- Gentlemen, start your drones: Judge’s ruling opens door for commercial use
- Soldier who hid, bragged about not saluting flag to be punished — in secret
- ‘Maverick’ of the seas: ‘Top Gun’ school for U.S. ship officers to launch
- Putin declares Sochi Paralympics open amid Ukrainian protest
- ‘In Jesus name, we pray’ sparks ire at Ohio council meeting
- Navy’s first laser weapon ready for prime time; drone killer to deploy this summer
- Billionaire backer: Rick Santorum ‘needs to be heard’ in 2016
- Obamacare fallout: 49 percent pessimistic; 45 percent ‘scared’
- DHS accused of holding U.S. citizen at airport, using emails to pry into her sex life
- Seattle socialist: Minimum-wage discussion skewed by ‘right-wing’ GAO analysis
Environmental Protection Agency
Latest Environmental Protection Agency Items
With a divided Congress unlikely to move any controversial climate change legislation, the hopes of environmentalists this year once again will be pinned on the executive authority of President Obama.
The new year brings bad tidings to corn. The Midwestern states have been harvesting bushels of cash from the 2007 congressional directive requiring gasoline refineries to adulterate the fuel with corn, but the good times may soon end. This reform is possible now that certain liberal dreamers acknowledge that the scheme serves neither an economic nor environmental purpose.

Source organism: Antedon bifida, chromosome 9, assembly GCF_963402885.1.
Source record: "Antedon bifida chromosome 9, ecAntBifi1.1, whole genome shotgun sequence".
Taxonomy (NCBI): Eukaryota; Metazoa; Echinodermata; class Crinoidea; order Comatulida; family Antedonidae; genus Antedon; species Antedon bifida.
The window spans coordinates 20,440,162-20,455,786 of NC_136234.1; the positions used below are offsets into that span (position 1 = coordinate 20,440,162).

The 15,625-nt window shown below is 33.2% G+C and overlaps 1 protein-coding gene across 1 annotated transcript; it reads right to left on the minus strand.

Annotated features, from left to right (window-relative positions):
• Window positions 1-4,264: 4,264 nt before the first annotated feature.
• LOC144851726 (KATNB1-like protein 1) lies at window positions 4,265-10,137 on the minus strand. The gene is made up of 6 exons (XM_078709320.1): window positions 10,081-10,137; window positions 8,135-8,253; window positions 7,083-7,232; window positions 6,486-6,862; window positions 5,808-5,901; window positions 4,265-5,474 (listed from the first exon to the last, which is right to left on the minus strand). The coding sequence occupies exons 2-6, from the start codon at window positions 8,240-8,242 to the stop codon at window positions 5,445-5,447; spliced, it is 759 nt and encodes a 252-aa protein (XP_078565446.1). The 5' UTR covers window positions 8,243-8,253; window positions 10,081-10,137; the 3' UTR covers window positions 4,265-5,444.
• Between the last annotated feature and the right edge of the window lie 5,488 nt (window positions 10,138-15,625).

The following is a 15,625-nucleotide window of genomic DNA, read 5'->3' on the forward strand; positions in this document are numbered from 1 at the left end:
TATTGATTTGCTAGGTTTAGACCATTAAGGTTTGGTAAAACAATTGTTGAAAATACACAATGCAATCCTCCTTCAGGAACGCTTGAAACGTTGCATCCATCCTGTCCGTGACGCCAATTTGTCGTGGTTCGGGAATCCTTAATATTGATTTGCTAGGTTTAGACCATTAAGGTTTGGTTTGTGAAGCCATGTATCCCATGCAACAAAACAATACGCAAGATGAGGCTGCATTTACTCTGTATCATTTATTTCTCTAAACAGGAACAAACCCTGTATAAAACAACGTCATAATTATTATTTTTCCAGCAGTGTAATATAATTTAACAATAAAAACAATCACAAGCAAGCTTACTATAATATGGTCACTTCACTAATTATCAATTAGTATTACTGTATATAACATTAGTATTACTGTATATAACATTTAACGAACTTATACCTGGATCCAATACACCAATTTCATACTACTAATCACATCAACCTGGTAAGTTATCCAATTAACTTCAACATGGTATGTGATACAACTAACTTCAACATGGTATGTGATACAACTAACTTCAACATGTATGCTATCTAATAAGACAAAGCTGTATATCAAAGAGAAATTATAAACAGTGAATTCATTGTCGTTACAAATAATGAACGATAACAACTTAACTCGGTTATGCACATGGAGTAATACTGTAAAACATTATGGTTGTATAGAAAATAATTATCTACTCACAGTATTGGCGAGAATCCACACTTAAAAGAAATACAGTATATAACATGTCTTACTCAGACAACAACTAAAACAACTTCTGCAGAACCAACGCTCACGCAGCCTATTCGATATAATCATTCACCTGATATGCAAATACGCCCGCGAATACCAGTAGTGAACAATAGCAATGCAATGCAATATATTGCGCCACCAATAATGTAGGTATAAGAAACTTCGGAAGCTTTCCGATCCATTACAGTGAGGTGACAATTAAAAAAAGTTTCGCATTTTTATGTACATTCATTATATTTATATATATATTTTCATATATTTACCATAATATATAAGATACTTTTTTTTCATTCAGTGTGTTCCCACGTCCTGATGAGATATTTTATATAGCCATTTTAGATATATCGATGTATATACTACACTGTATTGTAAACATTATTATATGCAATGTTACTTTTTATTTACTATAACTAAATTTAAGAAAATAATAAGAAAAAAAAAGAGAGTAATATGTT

The federal government on Friday proposed eliminating restrictions on corn and soybean seeds that are genetically engineered to resist a common weed killer, a move welcomed by many farmers but worrisome to scientists and environmentalists who fear it could invite growers to use more chemicals on crops.
MILWAUKEE (AP) — The federal government on Friday proposed eliminating restrictions on the use of corn and soybean seeds genetically engineered to resist a common weed killer, a move welcomed by many farmers but feared by scientists and environmentalists who worry it could invite growers to use more chemicals.
"EPA official sentenced for bizarre 'spy' ruse" (Web, Dec. 18) really got my ire up. John C. Beale and a host of others like him have over the years been allowed to retire or quit their federal jobs and draw their civil service retirements later. From what I gather, there is no provision to strip such individuals of their civil service pensions even if they get long prison sentences.
An Environmental Protection Agency push to regulate fire hydrants and require that all new ones be built without lead fell flat this week, as the Senate voted to override a House bill containing the measure.
John C. Beale, the former high ranking EPA bureaucrat whose ruse about working as a spy allowed him to collect years of paychecks despite not showing up to work, was sentenced to just over two-and-a-half years in federal prison Wednesday.
The high-ranking EPA bureaucrat who bilked the agency of more than $800,000 by pretending to be a CIA operative is in therapy trying figure out what — beyond greed — caused him to pull off perhaps the most infamous workplace attendance fraud in government history.
The fate of key clean-air regulations — central to the President Obama's larger environmental agenda — now rests with the Supreme Court, which on Tuesday hinted it may throw the administration a lifeline and allow controversial pollution rules to be reinstated.